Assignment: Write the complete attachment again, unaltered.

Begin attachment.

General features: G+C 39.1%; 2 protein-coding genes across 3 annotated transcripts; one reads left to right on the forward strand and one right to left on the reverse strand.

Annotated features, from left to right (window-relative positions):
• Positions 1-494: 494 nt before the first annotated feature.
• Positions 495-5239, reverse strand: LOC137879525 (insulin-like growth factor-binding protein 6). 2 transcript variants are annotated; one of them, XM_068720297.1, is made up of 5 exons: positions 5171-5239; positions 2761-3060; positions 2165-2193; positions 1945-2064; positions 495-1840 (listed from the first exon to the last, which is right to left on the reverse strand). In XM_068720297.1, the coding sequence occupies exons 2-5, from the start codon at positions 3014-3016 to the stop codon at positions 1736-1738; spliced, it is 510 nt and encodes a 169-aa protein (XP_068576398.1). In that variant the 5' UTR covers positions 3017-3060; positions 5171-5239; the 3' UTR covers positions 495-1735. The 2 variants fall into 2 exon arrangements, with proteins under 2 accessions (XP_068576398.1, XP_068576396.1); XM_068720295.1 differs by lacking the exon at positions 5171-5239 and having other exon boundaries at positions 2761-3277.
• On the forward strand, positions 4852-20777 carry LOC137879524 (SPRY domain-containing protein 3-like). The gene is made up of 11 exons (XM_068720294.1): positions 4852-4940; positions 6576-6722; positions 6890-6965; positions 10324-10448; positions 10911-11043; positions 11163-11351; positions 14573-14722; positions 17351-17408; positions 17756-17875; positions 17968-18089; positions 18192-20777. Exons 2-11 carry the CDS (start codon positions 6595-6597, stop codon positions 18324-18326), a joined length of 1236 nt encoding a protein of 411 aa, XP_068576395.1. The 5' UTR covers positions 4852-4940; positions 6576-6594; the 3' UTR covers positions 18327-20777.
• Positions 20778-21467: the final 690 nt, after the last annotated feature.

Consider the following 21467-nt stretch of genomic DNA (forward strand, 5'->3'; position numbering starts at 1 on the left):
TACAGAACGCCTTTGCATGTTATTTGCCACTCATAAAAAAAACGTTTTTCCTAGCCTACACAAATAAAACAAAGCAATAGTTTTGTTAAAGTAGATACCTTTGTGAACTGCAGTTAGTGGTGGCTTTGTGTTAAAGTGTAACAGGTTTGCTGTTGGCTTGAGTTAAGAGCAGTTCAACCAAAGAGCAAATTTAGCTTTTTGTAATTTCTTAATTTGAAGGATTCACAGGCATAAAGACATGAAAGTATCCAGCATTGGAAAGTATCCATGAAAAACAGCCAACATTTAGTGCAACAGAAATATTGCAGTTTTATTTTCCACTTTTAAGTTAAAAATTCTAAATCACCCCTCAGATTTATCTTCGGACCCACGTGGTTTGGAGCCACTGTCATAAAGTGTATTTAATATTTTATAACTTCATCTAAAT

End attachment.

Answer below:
General features: G+C 39.1%; 2 protein-coding genes across 3 annotated transcripts; one reads left to right on the forward strand and one right to left on the reverse strand.

Annotated features, from left to right (window-relative positions):
• Positions 1-494: 494 nt before the first annotated feature.
• Positions 495-5239, reverse strand: LOC137879525 (insulin-like growth factor-binding protein 6). 2 transcript variants are annotated; one of them, XM_068720297.1, is made up of 5 exons: positions 5171-5239; positions 2761-3060; positions 2165-2193; positions 1945-2064; positions 495-1840 (listed from the first exon to the last, which is right to left on the reverse strand). In XM_068720297.1, the coding sequence occupies exons 2-5, from the start codon at positions 3014-3016 to the stop codon at positions 1736-1738; spliced, it is 510 nt and encodes a 169-aa protein (XP_068576398.1). In that variant the 5' UTR covers positions 3017-3060; positions 5171-5239; the 3' UTR covers positions 495-1735. The 2 variants fall into 2 exon arrangements, with proteins under 2 accessions (XP_068576398.1, XP_068576396.1); XM_068720295.1 differs by lacking the exon at positions 5171-5239 and having other exon boundaries at positions 2761-3277.
• On the forward strand, positions 4852-20777 carry LOC137879524 (SPRY domain-containing protein 3-like). The gene is made up of 11 exons (XM_068720294.1): positions 4852-4940; positions 6576-6722; positions 6890-6965; positions 10324-10448; positions 10911-11043; positions 11163-11351; positions 14573-14722; positions 17351-17408; positions 17756-17875; positions 17968-18089; positions 18192-20777. Exons 2-11 carry the CDS (start codon positions 6595-6597, stop codon positions 18324-18326), a joined length of 1236 nt encoding a protein of 411 aa, XP_068576395.1. The 5' UTR covers positions 4852-4940; positions 6576-6594; the 3' UTR covers positions 18327-20777.
• Positions 20778-21467: the final 690 nt, after the last annotated feature.

Consider the following 21467-nt stretch of genomic DNA (forward strand, 5'->3'; position numbering starts at 1 on the left):
TACAGAACGCCTTTGCATGTTATTTGCCACTCATAAAAAAAACGTTTTTCCTAGCCTACACAAATAAAACAAAGCAATAGTTTTGTTAAAGTAGATACCTTTGTGAACTGCAGTTAGTGGTGGCTTTGTGTTAAAGTGTAACAGGTTTGCTGTTGGCTTGAGTTAAGAGCAGTTCAACCAAAGAGCAAATTTAGCTTTTTGTAATTTCTTAATTTGAAGGATTCACAGGCATAAAGACATGAAAGTATCCAGCATTGGAAAGTATCCATGAAAAACAGCCAACATTTAGTGCAACAGAAATATTGCAGTTTTATTTTCCACTTTTAAGTTAAAAATTCTAAATCACCCCTCAGATTTATCTTCGGACCCACGTGGTTTGGAGCCACTGTCATAAAGTGTATTTAATATTTTATAACTTCATCTAAAT